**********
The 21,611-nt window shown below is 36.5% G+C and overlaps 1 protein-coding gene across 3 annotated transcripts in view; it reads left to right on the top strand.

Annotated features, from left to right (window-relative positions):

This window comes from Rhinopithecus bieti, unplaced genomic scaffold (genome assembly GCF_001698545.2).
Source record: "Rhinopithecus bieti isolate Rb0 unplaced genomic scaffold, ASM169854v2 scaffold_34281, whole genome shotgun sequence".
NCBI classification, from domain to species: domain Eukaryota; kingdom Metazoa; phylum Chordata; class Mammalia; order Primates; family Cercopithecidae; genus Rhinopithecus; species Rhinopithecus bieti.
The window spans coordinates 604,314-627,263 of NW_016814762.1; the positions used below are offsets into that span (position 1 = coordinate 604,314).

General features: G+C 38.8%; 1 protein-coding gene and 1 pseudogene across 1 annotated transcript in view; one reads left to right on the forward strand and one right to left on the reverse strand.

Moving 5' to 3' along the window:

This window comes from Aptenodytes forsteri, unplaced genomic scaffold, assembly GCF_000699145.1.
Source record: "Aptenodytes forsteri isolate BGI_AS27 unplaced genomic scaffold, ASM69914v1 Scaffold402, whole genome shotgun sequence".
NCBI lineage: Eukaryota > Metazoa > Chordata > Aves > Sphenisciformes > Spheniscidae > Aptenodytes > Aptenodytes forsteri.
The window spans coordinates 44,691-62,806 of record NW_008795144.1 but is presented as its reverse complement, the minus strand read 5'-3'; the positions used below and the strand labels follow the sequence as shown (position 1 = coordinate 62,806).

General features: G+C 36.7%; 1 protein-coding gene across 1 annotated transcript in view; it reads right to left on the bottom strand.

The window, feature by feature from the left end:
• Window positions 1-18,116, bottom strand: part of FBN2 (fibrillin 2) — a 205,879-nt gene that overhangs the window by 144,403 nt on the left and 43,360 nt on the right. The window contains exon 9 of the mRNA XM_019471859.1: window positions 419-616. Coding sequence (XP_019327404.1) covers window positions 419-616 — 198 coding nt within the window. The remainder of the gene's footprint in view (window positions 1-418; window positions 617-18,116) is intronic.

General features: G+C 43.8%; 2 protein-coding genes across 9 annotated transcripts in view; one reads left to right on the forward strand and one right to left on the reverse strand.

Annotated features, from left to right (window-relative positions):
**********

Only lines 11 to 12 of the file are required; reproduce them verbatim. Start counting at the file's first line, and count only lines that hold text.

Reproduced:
NCBI lineage: Eukaryota > Metazoa > Chordata > Aves > Sphenisciformes > Spheniscidae > Aptenodytes > Aptenodytes forsteri.
The window spans coordinates 44,691-62,806 of record NW_008795144.1 but is presented as its reverse complement, the minus strand read 5'-3'; the positions used below and the strand labels follow the sequence as shown (position 1 = coordinate 62,806).